Posted On 04 Apr 2019
Too much stress can literally be a killer. Why? It weakens the immune system. That can allow some other disease to kill you.
Many people are so highly stressed that their lives are actually dysfunctional. Given the epidemic of low self-esteem in the west, perhaps it’s not surprising that many highly stressed adults actually do little about it.
This explains why the statistics about stress can be misleading. They often only list the other disease as a cause of death even though it was stress that made death caused by that other disease possible.
The reality is that stress has been implicated in the prevalence of all the major diseases popular here in the west.
Two Important Questions
Here are two questions worth asking yourself.
First, do you seriously value the quality of your life?
Second, if so, are you too stressed?
If both answers happen to be ‘yes,’ what can you actually do?
An obvious first step is to reduce the deleterious effects of common environmental stressors in your life. These include heat, cold, lack of nutrient intake, lack of nutrient absorption, UV light, insufficient caloric intake, and toxins.
Here’s what’s really interesting: in small doses, some stressors are actually helpful!
Researchers have a concept for this: “hormesis.” This refers to the favorable responses of an organism to low doses of stress that would be harmful in higher doses. (This is evidence that there’s a least one clear sense in which Nietzsche’s famous quote is correct.)
Here are two good examples of hormetic stressors:
Alcohol intake creates bodily stress.
Small doses of alcohol are beneficial, whereas larger doses are harmful.
What’s a small dose? One drink daily for women and one or two drinks daily for men. A “drink” here is one shot of spirits, one beer, or one 5 oz. glass of wine.
Of course, if you happen to be an alcoholic, this is not a license to drink.
Ketosis creates bodily stress.
When digested, all carbohydrates become glucose (sugar). When we consume lots of carbohydrates, our bodies produce energy by utilizing glucose. As long as we consume lots of carbohydrates, our bodies will continue to burn sugar.
When we restrict dietary carbohydrate intake sufficiently to induce ketosis, our bodies shift from burning sugars to burning ketones, which are a fuel derived from fats. If you have ever deliberately put your body into a state of ketosis, you already understand that it’s difficult and stressful.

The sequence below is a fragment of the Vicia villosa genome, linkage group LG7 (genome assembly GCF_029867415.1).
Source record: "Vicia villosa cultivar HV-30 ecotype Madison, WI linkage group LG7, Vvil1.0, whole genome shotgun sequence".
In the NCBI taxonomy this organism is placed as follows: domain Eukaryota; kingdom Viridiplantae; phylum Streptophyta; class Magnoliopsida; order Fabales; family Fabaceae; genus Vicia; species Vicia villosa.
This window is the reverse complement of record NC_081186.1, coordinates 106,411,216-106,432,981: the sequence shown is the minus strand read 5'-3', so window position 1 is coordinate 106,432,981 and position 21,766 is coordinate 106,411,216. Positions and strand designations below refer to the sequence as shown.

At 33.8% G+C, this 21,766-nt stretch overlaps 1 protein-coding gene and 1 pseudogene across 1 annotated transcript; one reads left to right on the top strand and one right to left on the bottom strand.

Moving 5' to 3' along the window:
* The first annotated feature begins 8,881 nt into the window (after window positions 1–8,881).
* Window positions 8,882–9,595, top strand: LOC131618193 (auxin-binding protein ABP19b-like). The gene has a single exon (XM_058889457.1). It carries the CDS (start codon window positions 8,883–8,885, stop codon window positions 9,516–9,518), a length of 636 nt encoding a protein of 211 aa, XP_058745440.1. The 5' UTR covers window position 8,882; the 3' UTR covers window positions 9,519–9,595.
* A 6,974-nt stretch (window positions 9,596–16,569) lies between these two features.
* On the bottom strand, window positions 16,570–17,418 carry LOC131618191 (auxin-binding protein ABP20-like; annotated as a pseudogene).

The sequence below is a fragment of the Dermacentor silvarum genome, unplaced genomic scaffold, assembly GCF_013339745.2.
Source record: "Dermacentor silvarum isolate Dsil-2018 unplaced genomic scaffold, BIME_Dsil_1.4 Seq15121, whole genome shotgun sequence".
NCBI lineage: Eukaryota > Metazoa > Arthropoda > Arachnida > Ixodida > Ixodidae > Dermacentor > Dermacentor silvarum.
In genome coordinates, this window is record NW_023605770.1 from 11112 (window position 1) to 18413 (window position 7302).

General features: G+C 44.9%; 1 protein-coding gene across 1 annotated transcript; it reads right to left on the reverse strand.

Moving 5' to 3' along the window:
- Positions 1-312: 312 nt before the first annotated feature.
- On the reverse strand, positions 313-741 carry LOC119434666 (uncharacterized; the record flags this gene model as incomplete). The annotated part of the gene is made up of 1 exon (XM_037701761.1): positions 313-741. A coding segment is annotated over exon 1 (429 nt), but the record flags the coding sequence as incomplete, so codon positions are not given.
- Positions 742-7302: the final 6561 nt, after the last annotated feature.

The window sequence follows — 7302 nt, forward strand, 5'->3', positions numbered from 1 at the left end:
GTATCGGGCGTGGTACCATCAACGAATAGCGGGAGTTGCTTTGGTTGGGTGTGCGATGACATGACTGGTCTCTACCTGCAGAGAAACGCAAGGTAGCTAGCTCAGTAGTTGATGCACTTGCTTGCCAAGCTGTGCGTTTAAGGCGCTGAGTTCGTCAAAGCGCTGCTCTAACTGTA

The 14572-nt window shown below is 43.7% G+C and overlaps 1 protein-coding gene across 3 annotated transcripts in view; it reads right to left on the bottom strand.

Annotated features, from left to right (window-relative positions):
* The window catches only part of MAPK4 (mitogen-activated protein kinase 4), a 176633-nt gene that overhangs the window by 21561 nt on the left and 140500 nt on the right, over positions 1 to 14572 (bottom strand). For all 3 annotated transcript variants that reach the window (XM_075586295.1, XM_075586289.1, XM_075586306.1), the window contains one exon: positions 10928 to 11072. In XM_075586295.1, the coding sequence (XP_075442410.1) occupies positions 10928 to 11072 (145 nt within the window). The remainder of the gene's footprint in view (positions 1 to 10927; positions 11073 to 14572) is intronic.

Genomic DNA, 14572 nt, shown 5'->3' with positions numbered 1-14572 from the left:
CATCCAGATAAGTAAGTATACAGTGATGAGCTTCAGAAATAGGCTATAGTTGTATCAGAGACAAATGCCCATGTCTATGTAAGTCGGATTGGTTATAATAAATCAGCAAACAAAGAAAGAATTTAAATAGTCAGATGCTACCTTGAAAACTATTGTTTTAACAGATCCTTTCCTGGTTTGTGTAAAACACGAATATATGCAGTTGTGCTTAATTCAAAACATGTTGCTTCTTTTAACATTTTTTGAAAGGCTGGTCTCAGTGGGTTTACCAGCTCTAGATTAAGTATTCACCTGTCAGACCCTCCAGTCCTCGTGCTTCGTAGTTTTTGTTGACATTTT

However, the mitochondria in your cells actually prefer burning fat and, of course, if you burn fat for a while instead of burning sugar, you’ll reduce your percentage of body fat, which most of us should do.
So, as with other hormetic stressors in appropriately low doses, what is bad or stressful for you is actually good for you.
Furthermore, in this case there’s actually more to the story. In general as we age, our organs become less efficient. This is true of our immune systems; as we age, the weaker it becomes.
Our bodies produce stem cells, which are undifferentiated types of cells that can turn into almost any other kind of cell. As we age, stem cells tend to lose their ability to regenerate unless we stimulate them. Even though ketosis stresses the body, it also signals stem cells to regenerate. So, like caloric restriction, ketosis in this way really is a hermetic stressor.
Judging from their behavior, most adults don’t seriously value (physical) health and longevity. If so and you happen to be an exception, I encourage you to read Gundry’s THE LONGEVITY PARADOX, which is the best book I’ve ever read on those topics.
It has never made any sense not to learn from experts. This is why it’s foolish not to be a reader. Making all the mistakes yourself is simply more harmful than learning from the mistakes that others have made as well as shortening your learning curve by emulating their successes. People who don’t read suffer the unnecessary consequences of being intellectually dead. Literacy is useless unless used.
I was a real estate investor for over 30 years. If someone were to complain to me that they tried being a landlord and found it too difficult, my question would be, “How many books did you read about being a landlord before you began?” (I myself read two thorough ones and never had a single serious problem with a tenant. For example, I never had to evict anyone.)
If you care about physical well-being, how many books have you read recently about it? If your answer is obviously unsatisfactory, why not start with Gundry’s most recent one?